Veterinary Virtual Care : Viva VVCA!

Who benefits from virtual care?

Clients: Telemedicine gives patients the opportunity to receive care without a trip to the veterinarian’s office. They don’t have to take time away from work or family responsibilities. They don’t waste time traveling, or money on parking or public transportation. They don’t risk exposure to other animals with communicable illnesses. More engaged and personal visits could be a possible outcome.
Providers: Virtual visits reduce the time of each encounter, allowing providers to see more patients more efficiently. This boosts revenue and minimizes overhead expenses. Telemedicine reduces no-shows and cancellations. It also helps secure client loyalty.
Interest Is Growing
Veterinarians have been debating telemedicine and experimenting with it since 2016, when the Veterinary Innovation Council and other organizations, including the American Association of Veterinary State Boards and the American Veterinary Medical Association, started to engage.

Three challenges have fueled the growth of interest in virtual care:

If it has worked for 30 years in human health care, why can’t it work in the veterinary space (pets and large animals)?
How do we get practitioners and veterinary technicians comfortable with telemedicine or, put more bluntly, is virtual care a way to grow practice revenues or just a drain on precious time?
Too many pet owners do not access veterinary care, so can’t telemedicine be part of the solution provided we make it easier for practices to use these tools?
COVID-19 forced governments to urge human and animal caregivers to use telemedicine to treat patients, and providers responded. We witnessed a surge of interest, learning and experimentation. When we wake up from the depths of COVID-19, when some form of normal has returned, we will not see telemedicine step back to where it was in February 2020. Scores of practices have tried it or expanded usage with positive outcomes.

Telemedicine works with young children who cannot articulate or verbalize their medical condition, and the same is true for pets. The human health experience with digital tools offers a storehouse of knowledge and guidance for veterinarians. An early mission for VVCA is to make this expertise accessible to practitioners so that they might determine what works best for their clinics.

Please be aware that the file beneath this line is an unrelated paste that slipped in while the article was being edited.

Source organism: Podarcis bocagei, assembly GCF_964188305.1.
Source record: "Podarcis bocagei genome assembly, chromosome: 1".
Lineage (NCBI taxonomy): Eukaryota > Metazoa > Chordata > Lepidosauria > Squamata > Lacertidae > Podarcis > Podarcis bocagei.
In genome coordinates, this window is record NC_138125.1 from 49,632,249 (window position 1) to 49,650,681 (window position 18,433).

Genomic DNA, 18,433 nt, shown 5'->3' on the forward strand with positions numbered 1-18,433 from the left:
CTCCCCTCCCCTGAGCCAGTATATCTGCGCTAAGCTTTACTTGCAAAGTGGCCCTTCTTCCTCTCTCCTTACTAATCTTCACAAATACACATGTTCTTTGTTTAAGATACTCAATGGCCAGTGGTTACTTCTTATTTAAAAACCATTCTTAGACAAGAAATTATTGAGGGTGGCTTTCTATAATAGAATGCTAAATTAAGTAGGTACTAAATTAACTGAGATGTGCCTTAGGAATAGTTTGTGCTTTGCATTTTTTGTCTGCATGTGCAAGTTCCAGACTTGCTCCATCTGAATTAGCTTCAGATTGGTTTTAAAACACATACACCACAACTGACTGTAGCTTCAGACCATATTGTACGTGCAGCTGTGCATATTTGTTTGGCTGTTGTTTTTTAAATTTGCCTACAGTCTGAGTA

A Revenue Generator
We’ve learned a lot in four years since veterinary telemedicine entered the veterinary scene, most importantly that practices are able to charge for the offerings and keep clients happy through services inside and outside of the clinic. There’s no longer a debate about clients being willing to pay for virtual care, but VVCA will work diligently to educate veterinarians about different options. That’s a high priority for the new association, namely addressing questions as to what types of virtual care fit particular situations, and which ones are easy for veterinary teams and clients to adopt. Veterinarians share best practices all the time, and veterinary virtual care should be no different.

The issue of access to care drove human health care to adopt telemedicine in the first place, starting in states such as Kentucky and Oklahoma, which have rural populations unable to reach facilities in cities and towns. The same challenge faces rural pet owners and urban senior citizens who can’t get to a veterinary clinic.

Then there are pet owners uncomfortable visiting a veterinary clinic for whatever reason. This group often includes millennial pet owners who want services on demand and don’t want to travel or schedule an appointment. While the majority of pet owners bring their pets to clinics, why not deploy virtual care or telemedicine to reach the rest?

A common misunderstanding with telemedicine has been whether it involves a choice between virtual care and in-person visits. Virtual care is a tool alongside in-person care and is a stand-alone tool only when the client cannot or simply will not visit the practice.

VVCA was created to bring focus and standards to this emerging practice resource, but not to replace current veterinary care modalities. This same approach brought human health care powerhouses like Mayo Clinic and Cleveland Clinic into the telemedicine space.

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